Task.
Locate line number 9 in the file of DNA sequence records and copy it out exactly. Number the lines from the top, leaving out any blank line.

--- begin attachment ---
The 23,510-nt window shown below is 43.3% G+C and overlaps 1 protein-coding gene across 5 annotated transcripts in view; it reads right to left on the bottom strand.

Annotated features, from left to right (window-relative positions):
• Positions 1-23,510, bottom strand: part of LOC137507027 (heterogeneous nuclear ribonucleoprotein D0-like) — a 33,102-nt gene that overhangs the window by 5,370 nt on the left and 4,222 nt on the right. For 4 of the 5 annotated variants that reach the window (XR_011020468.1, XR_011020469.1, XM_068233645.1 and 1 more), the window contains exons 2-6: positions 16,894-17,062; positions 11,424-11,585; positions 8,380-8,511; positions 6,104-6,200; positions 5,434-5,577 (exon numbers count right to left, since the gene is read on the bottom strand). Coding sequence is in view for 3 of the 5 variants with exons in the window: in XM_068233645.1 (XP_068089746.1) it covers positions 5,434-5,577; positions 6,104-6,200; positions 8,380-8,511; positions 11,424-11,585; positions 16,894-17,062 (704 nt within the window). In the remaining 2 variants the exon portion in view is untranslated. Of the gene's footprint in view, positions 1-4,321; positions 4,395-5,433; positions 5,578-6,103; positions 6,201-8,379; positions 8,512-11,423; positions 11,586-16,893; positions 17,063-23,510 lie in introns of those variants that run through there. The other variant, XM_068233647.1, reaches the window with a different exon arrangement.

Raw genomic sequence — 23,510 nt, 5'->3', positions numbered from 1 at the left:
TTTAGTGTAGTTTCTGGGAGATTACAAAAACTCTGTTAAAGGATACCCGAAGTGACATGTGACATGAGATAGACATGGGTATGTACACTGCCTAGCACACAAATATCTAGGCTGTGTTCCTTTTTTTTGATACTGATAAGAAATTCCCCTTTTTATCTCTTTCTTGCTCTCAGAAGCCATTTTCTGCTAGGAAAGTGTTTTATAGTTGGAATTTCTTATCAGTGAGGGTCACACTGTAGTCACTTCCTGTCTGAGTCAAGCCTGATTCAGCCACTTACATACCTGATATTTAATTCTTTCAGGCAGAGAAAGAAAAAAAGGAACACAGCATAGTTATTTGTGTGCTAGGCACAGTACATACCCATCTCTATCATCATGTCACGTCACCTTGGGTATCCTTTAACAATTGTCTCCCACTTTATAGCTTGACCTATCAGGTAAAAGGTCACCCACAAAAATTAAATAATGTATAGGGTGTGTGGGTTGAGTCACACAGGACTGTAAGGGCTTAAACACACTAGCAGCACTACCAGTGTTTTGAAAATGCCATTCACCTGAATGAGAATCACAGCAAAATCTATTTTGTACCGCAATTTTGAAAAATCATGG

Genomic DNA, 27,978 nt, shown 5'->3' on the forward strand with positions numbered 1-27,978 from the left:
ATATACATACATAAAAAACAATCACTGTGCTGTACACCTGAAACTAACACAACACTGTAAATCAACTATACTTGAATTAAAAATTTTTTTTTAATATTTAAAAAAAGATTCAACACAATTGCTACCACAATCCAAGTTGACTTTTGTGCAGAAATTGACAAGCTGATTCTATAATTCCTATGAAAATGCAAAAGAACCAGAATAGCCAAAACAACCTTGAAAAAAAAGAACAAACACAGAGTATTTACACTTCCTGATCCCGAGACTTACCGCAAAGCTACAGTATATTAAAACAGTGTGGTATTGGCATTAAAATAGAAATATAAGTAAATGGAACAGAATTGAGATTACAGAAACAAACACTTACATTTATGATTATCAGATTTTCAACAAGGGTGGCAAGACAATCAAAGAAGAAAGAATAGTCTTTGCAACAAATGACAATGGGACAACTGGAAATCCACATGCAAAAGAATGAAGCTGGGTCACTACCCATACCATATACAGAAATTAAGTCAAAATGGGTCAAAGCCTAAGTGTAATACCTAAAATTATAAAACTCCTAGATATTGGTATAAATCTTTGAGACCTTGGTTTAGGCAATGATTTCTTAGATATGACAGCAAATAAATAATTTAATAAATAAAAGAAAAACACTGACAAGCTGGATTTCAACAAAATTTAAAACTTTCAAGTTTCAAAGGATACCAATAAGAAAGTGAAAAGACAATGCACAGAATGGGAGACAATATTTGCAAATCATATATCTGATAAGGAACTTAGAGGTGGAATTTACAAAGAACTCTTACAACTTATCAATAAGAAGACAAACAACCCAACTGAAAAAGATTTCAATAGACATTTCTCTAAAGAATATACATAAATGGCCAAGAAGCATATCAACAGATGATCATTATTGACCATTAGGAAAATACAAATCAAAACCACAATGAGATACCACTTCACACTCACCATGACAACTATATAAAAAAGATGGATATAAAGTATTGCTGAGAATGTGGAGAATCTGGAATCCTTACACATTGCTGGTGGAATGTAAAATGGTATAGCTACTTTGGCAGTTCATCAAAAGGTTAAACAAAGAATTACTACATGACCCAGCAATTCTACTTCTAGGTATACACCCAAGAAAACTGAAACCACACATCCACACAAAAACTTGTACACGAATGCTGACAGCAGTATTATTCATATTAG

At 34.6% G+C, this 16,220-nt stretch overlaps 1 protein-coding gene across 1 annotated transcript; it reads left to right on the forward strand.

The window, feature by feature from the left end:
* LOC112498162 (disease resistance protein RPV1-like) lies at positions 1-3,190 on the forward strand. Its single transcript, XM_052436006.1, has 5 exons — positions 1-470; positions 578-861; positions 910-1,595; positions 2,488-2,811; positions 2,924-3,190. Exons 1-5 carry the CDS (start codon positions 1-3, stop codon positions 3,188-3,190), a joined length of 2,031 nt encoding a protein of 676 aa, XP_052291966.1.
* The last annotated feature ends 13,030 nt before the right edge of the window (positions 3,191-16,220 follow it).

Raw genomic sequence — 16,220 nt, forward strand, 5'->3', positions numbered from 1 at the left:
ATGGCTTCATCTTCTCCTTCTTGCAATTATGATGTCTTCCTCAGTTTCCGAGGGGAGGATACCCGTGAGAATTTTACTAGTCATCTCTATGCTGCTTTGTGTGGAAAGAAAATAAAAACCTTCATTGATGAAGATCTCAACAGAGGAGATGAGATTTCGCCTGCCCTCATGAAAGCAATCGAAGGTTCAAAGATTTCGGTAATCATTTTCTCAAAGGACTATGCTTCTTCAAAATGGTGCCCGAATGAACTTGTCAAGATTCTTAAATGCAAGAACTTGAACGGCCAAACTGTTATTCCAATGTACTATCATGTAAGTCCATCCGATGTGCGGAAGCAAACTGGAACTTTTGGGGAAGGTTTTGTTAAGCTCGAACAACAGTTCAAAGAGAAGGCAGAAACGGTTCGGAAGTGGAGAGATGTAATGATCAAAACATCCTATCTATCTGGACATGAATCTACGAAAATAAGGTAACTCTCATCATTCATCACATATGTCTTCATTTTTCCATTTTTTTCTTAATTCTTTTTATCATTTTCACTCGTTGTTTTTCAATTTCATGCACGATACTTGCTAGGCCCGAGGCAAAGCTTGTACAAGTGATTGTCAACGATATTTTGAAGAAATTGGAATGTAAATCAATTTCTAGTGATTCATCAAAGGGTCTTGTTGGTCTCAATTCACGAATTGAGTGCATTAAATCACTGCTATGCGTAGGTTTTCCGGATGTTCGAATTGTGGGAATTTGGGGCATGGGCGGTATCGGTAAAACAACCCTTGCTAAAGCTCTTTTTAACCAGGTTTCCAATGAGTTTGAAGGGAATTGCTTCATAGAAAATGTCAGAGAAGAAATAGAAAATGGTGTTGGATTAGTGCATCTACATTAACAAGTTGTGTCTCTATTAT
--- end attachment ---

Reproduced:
The window, feature by feature from the left end: